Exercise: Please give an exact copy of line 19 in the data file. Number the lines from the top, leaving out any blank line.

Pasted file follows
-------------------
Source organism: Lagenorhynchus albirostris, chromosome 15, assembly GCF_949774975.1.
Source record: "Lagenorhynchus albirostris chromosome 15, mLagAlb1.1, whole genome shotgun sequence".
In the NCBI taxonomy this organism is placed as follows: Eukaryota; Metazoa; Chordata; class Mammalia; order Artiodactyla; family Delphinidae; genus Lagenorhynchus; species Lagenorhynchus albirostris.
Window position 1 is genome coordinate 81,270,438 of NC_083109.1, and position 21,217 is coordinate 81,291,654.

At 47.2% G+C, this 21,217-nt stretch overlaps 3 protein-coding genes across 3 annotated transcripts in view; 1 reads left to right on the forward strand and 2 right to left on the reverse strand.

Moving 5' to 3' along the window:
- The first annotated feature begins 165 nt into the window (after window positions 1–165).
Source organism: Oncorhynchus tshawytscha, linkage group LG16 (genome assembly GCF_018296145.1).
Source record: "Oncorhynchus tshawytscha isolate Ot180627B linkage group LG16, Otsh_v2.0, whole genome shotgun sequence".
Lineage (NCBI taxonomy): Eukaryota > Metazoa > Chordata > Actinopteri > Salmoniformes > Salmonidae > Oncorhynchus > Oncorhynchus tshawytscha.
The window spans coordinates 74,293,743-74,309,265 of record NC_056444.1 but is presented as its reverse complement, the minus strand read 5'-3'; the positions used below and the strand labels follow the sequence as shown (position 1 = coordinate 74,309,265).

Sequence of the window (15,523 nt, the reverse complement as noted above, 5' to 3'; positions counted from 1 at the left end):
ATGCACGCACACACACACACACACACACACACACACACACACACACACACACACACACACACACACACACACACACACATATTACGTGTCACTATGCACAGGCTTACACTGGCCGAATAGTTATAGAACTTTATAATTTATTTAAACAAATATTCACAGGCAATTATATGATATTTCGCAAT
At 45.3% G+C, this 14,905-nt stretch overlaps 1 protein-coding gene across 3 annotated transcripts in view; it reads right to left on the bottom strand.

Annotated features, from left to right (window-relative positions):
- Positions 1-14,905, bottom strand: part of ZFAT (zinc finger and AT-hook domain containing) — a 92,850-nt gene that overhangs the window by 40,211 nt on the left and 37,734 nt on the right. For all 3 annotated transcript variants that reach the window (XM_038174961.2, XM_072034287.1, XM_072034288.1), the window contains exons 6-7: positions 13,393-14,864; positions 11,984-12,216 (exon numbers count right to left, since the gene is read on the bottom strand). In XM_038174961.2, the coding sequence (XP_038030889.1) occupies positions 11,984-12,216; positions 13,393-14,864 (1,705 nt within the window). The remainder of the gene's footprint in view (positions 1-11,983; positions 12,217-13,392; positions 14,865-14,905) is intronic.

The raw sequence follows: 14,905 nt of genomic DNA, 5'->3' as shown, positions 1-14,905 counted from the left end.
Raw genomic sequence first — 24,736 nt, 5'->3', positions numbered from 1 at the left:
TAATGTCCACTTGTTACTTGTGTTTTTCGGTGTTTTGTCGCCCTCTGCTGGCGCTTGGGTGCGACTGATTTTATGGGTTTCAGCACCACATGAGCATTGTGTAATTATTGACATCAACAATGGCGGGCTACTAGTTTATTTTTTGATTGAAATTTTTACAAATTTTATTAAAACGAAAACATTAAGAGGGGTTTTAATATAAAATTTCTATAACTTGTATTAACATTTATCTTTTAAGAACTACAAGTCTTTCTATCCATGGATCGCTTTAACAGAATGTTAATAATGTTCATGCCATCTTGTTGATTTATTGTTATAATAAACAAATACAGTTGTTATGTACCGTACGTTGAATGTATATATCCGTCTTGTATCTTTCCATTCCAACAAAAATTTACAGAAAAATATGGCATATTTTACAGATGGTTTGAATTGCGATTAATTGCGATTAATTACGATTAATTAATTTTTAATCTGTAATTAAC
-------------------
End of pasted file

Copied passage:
TAATGTCCACTTGTTACTTGTGTTTTTCGGTGTTTTGTCGCCCTCTGCTGGCGCTTGGGTGCGACTGATTTTATGGGTTTCAGCACCACATGAGCATTGTGTAATTATTGACATCAACAATGGCGGGCTACTAGTTTATTTTTTGATTGAAATTTTTACAAATTTTATTAAAACGAAAACATTAAGAGGGGTTTTAATATAAAATTTCTATAACTTGTATTAACATTTATCTTTTAAGAACTACAAGTCTTTCTATCCATGGATCGCTTTAACAGAATGTTAATAATGTTCATGCCATCTTGTTGATTTATTGTTATAATAAACAAATACAGTTGTTATGTACCGTACGTTGAATGTATATATCCGTCTTGTATCTTTCCATTCCAACAAAAATTTACAGAAAAATATGGCATATTTTACAGATGGTTTGAATTGCGATTAATTGCGATTAATTACGATTAATTAATTTTTAATCTGTAATTAAC